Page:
That's the operative word in street basketball.
There was enough attitude at the Florida State Fairgrounds this weekend, site of Hoop-It-Up, the NBA's touring three-on-three basketball tournament, to power the lights at Tropicana Field.
There was a shoving match, pages and pages of trash talk, about two dozen evil eyes and every rebound attempt came with a complementary elbow.
And that was just the women's Top Gun final.
So much for that finesse stereotype.
"It was very, very physical, not what I expected. But that's the way I like to play," said Angel Donley, an assistant women's coach at Florida Southern College in Lakeland and a member of the The Gamers, the women's champions in Top Gun, Hoop-It-Up's highest level. They defeated Team United from Orlando 16-11 Sunday.
Donley and teammates Tasha Smith, who will be a junior with the Moccasins next season, and Florida Southern coach Diane Foli advanced to the regionals in Orlando in September. Should they win there, they advance to the Hoop-It-Up World Final, which will be broadcast on NBC.
Joining The Gamers were the men's Top Gun champs, the Funky Four _ Will McCloud, Floyd McPherson, Brian Speight and Darrell Jones _ from Bradenton, which defeated the Tampa-based Shooting Stars 16-10.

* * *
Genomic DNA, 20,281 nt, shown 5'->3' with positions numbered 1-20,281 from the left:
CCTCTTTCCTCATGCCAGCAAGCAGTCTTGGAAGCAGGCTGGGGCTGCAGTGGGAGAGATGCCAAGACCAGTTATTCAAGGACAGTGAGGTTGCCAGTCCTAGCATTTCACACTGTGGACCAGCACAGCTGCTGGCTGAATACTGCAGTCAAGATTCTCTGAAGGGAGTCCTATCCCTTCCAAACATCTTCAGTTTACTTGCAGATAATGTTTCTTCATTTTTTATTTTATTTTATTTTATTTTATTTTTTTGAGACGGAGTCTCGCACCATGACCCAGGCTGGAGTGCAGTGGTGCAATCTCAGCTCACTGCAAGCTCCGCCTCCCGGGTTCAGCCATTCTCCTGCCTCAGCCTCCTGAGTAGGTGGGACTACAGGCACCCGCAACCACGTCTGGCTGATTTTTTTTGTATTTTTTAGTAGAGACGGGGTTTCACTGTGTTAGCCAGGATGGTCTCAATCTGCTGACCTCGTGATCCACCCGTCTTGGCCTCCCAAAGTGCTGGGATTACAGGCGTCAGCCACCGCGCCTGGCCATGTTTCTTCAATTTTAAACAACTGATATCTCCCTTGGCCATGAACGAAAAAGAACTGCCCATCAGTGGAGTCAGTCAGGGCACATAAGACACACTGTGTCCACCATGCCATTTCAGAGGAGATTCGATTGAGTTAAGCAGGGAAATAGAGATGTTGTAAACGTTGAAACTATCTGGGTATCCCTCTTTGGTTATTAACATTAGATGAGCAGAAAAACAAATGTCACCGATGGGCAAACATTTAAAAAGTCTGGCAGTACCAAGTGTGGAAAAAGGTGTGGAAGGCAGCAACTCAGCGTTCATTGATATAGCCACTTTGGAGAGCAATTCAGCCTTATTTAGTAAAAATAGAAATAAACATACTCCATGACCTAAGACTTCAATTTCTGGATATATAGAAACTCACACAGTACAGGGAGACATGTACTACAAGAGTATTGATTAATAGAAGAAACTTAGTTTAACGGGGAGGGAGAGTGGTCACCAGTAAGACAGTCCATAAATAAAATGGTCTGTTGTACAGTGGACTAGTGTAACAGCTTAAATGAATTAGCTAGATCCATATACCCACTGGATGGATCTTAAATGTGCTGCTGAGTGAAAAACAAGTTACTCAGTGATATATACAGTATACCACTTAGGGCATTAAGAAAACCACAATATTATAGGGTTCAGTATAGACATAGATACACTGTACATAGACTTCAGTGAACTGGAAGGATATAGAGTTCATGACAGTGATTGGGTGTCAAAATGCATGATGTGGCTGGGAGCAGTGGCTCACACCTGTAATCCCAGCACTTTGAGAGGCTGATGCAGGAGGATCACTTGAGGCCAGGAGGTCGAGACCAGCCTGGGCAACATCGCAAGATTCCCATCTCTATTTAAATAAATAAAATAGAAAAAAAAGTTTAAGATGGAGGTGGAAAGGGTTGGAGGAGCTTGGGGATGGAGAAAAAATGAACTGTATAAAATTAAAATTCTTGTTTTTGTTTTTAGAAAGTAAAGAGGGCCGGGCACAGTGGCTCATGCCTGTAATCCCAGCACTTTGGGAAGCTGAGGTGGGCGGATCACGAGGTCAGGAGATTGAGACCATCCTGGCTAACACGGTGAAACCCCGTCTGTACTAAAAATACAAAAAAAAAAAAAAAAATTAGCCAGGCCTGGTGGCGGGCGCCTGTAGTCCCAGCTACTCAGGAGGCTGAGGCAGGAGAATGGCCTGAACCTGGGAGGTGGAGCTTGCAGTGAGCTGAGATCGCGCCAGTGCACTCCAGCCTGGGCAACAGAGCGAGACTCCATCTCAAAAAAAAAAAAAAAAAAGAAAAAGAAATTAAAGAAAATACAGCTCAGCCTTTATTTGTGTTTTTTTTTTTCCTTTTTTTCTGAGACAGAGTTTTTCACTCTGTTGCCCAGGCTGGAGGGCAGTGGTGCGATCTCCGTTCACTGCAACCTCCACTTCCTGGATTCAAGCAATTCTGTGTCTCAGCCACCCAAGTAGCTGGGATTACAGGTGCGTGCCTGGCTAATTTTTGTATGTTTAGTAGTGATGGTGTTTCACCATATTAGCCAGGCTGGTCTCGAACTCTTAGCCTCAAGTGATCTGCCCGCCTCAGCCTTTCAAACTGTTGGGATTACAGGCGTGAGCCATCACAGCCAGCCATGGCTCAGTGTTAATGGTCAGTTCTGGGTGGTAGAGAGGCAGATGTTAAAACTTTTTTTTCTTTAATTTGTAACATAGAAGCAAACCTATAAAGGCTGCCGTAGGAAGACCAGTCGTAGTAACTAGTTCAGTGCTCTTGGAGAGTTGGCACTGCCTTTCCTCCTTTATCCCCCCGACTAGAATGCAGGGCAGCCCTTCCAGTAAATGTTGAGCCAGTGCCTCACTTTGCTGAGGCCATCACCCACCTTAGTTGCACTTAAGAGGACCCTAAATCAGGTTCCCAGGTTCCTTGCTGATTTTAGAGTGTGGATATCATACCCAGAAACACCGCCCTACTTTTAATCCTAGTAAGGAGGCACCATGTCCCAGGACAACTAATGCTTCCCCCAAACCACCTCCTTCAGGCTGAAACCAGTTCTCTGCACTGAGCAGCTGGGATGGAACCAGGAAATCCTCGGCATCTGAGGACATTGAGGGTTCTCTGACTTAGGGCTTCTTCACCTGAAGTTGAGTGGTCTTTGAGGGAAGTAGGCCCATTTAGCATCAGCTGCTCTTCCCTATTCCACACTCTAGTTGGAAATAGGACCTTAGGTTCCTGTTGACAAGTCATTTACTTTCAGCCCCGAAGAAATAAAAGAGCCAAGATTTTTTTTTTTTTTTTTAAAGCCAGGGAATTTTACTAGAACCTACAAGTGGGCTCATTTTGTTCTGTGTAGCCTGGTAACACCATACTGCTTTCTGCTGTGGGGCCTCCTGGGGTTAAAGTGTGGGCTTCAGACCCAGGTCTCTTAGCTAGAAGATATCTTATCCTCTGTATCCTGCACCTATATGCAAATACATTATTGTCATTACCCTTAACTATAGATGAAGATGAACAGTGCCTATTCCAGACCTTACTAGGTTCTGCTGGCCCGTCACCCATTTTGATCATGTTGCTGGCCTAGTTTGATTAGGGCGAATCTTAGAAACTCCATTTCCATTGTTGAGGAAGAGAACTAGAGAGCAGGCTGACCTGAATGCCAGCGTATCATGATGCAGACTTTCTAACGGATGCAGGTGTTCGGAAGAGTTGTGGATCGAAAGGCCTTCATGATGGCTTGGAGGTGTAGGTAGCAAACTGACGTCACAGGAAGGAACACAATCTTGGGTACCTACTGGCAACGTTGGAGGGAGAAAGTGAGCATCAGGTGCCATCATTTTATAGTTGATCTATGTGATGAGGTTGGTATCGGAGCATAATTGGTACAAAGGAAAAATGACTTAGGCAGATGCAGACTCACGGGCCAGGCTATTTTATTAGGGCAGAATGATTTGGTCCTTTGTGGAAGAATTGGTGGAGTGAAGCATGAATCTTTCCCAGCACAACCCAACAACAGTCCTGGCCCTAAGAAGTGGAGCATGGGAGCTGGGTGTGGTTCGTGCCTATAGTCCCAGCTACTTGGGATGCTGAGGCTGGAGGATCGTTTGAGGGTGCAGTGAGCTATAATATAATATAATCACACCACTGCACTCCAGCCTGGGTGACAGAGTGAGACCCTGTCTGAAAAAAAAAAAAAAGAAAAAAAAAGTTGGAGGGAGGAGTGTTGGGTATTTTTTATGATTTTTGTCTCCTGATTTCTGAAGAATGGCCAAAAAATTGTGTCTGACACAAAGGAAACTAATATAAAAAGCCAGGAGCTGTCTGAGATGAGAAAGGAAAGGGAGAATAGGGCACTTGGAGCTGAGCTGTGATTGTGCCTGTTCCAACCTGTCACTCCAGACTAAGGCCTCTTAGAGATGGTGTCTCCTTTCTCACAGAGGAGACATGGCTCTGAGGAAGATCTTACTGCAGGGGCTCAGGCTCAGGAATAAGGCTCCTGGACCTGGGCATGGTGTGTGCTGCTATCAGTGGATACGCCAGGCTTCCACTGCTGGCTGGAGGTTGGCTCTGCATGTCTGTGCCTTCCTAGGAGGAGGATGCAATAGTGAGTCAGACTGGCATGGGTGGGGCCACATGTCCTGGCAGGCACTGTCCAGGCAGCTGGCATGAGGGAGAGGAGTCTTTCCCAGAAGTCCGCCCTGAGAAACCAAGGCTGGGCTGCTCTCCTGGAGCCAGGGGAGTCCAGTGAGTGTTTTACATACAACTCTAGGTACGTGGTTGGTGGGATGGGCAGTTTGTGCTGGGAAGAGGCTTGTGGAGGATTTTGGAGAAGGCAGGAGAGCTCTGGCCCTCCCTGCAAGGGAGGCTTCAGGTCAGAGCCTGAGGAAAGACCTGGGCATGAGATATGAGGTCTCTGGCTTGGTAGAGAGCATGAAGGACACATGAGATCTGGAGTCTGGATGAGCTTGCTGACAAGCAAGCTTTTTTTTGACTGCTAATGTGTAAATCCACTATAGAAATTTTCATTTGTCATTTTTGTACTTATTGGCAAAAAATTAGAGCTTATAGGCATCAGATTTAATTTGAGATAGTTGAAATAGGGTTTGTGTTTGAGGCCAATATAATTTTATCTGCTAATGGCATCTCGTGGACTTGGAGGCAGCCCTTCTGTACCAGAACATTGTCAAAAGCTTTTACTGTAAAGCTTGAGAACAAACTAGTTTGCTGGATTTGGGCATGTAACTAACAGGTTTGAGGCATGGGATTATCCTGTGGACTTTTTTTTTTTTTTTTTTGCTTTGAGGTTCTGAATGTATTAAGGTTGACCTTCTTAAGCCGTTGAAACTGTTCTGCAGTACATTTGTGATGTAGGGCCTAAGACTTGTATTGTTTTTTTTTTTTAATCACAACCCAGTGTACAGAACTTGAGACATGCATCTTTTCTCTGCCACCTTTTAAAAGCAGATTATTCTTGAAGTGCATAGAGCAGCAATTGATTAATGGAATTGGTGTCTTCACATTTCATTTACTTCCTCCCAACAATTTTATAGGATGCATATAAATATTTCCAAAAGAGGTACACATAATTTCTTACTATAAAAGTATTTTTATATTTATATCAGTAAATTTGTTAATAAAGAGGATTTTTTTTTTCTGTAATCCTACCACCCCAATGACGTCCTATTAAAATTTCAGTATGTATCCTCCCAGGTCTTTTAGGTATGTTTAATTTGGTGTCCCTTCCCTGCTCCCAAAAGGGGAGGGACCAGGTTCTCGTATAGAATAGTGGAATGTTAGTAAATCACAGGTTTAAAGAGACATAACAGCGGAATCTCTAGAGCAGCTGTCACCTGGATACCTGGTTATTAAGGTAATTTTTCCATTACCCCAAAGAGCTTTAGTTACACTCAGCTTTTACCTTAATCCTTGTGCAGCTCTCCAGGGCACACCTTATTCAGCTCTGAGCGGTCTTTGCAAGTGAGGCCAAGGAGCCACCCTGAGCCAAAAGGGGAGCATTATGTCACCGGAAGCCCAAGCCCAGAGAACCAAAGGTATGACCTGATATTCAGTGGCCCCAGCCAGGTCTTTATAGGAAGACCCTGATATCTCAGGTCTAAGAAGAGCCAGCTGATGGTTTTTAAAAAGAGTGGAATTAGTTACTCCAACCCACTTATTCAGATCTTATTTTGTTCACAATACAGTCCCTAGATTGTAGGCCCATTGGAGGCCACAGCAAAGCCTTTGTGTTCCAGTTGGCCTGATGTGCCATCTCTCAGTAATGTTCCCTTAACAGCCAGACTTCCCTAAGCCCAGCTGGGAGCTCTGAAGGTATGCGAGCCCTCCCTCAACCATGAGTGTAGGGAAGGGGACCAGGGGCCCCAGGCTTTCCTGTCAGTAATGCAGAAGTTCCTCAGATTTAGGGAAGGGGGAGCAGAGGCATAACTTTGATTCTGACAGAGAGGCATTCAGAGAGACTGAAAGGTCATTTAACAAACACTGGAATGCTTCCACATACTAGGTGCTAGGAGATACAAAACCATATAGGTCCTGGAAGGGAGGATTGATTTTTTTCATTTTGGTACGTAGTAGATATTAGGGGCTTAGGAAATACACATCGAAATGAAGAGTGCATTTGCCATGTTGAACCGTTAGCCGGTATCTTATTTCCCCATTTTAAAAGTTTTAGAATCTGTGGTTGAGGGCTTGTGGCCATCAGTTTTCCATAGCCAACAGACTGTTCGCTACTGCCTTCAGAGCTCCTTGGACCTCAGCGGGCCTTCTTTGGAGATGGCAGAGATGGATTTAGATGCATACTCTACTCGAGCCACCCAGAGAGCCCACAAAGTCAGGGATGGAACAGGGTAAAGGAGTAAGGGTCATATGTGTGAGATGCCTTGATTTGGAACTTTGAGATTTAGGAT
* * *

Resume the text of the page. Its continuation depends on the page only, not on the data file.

This was the Funky Four's first time playing as a team, but they played in a five-on-five league in Bradenton and knew one another's game.
"We knew what each other's strengths and weaknesses were," said McCloud, who played at Connecticut. All of the Funky Four, who range in age from 26 to 36, played college ball.
"We were only able to get together for one day to try and play a little bit," McCloud said. "We didn't really know exactly what we had until we got here."
In all, 1,220 teams played in 131 divisions, separated by age, skill level and sex.
A total of 122 courts were spread out at the fairgrounds, which according to most players as well as the organizers, was a much more convenient venue than last year's event at the Tampa Greyhound Track.
"The courts aren't as close together, and that allows families to stand in between courts and watch," said Ken Washington, the manager of team services for Hoop-It-Up. At the 1997 event, many adjacent courts shared sidelines.
"This is a more serene site, there's trees here not just concrete and asphalt," Washington said.
"I'm hoping we can come back next year."